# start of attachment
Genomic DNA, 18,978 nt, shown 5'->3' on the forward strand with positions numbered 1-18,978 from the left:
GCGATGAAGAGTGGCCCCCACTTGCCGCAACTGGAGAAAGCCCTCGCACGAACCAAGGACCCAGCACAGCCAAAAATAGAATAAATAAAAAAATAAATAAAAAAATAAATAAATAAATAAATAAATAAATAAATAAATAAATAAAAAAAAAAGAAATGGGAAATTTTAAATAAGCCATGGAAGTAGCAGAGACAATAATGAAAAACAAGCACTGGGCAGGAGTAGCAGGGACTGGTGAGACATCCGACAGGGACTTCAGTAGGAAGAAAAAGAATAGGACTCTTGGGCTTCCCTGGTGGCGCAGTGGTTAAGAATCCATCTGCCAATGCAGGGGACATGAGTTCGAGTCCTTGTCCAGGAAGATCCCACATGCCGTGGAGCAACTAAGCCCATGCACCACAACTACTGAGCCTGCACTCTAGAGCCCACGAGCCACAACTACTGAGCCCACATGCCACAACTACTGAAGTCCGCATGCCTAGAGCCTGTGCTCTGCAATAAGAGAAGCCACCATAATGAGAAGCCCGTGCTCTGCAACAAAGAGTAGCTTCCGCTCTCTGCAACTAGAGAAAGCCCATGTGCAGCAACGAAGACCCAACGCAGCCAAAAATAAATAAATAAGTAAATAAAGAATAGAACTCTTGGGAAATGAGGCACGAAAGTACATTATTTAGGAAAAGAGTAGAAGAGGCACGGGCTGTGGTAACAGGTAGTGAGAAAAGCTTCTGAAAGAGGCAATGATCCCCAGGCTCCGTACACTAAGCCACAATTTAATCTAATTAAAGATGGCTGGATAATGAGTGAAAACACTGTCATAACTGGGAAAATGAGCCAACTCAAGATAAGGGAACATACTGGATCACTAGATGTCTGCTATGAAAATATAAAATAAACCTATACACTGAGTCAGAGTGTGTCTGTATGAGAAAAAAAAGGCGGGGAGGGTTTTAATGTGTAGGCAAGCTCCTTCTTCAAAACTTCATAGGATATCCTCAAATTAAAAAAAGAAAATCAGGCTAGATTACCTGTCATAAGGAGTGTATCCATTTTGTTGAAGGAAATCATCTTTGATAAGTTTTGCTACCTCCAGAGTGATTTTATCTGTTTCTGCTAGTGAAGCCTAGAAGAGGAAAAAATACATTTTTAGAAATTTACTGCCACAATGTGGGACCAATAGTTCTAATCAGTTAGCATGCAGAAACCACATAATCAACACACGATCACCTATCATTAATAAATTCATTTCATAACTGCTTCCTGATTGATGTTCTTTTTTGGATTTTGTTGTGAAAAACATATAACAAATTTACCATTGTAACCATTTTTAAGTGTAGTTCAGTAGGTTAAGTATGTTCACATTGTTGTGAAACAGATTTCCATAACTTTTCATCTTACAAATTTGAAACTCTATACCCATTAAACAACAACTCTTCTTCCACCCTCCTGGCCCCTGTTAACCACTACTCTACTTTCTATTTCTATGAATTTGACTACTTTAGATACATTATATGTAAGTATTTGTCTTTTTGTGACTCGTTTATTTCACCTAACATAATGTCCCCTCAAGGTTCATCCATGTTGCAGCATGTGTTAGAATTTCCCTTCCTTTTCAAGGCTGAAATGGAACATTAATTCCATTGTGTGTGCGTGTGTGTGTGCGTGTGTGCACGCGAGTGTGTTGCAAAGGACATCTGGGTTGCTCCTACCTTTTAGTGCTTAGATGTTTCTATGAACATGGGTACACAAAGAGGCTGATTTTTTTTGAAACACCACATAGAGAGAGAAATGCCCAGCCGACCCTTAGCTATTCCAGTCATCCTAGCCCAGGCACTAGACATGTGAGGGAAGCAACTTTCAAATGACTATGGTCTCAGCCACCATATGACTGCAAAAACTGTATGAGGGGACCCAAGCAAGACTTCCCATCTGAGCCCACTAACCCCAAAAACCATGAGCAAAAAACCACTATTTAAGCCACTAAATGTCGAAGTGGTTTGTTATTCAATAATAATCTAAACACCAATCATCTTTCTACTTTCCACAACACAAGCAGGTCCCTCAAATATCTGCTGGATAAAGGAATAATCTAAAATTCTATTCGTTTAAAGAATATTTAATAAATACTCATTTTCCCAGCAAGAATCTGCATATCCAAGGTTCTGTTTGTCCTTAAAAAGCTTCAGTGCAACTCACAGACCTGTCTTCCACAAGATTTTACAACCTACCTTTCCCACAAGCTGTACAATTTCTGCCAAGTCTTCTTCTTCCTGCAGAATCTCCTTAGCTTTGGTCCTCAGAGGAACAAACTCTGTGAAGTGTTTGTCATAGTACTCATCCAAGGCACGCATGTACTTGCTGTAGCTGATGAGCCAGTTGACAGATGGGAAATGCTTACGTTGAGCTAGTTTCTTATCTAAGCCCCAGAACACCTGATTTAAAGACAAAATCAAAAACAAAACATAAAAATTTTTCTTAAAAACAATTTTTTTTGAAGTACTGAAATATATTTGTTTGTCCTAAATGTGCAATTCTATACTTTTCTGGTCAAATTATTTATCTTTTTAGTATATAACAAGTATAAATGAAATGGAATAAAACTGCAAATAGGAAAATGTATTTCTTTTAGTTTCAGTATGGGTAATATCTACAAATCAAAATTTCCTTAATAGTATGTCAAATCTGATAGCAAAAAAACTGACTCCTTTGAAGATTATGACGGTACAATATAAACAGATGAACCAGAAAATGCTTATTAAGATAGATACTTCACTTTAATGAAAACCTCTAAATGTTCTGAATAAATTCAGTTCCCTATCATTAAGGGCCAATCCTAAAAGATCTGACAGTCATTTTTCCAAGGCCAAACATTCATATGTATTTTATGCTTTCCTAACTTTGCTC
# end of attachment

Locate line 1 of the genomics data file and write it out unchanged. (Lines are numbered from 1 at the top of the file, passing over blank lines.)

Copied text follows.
Genomic DNA, 18,978 nt, shown 5'->3' on the forward strand with positions numbered 1-18,978 from the left: